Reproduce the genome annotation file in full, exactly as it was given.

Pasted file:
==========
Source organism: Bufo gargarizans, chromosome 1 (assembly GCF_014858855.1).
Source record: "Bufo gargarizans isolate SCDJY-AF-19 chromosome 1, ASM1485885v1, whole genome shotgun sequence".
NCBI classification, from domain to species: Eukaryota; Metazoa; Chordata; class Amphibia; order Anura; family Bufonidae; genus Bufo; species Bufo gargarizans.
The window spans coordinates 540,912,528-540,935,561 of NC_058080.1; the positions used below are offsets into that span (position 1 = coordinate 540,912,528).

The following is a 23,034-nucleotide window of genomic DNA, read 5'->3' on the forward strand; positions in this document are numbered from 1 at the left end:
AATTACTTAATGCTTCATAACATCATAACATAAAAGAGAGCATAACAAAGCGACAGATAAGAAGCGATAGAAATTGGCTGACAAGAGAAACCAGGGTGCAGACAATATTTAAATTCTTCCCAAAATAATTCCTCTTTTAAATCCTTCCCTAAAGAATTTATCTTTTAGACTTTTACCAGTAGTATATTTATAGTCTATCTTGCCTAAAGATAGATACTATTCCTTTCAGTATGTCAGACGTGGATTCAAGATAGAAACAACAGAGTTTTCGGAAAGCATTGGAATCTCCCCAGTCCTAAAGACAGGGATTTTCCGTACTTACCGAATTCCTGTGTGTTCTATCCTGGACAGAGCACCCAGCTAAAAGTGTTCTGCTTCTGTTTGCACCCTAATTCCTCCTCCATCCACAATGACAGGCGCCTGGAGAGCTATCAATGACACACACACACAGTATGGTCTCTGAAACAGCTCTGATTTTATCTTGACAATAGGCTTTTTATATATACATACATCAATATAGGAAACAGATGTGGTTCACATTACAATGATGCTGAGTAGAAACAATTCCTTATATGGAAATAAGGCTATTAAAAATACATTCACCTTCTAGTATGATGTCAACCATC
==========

Source organism: Bufo gargarizans, chromosome 1 (assembly GCF_014858855.1).
Source record: "Bufo gargarizans isolate SCDJY-AF-19 chromosome 1, ASM1485885v1, whole genome shotgun sequence".
NCBI classification, from domain to species: Eukaryota; Metazoa; Chordata; class Amphibia; order Anura; family Bufonidae; genus Bufo; species Bufo gargarizans.
The window spans coordinates 540,912,528-540,935,561 of NC_058080.1; the positions used below are offsets into that span (position 1 = coordinate 540,912,528).

The following is a 23,034-nucleotide window of genomic DNA, read 5'->3' on the forward strand; positions in this document are numbered from 1 at the left end:
AATTACTTAATGCTTCATAACATCATAACATAAAAGAGAGCATAACAAAGCGACAGATAAGAAGCGATAGAAATTGGCTGACAAGAGAAACCAGGGTGCAGACAATATTTAAATTCTTCCCAAAATAATTCCTCTTTTAAATCCTTCCCTAAAGAATTTATCTTTTAGACTTTTACCAGTAGTATATTTATAGTCTATCTTGCCTAAAGATAGATACTATTCCTTTCAGTATGTCAGACGTGGATTCAAGATAGAAACAACAGAGTTTTCGGAAAGCATTGGAATCTCCCCAGTCCTAAAGACAGGGATTTTCCGTACTTACCGAATTCCTGTGTGTTCTATCCTGGACAGAGCACCCAGCTAAAAGTGTTCTGCTTCTGTTTGCACCCTAATTCCTCCTCCATCCACAATGACAGGCGCCTGGAGAGCTATCAATGACACACACACACAGTATGGTCTCTGAAACAGCTCTGATTTTATCTTGACAATAGGCTTTTTATATATACATACATCAATATAGGAAACAGATGTGGTTCACATTACAATGATGCTGAGTAGAAACAATTCCTTATATGGAAATAAGGCTATTAAAAATACATTCACCTTCTAGTATGATGTCAACCATC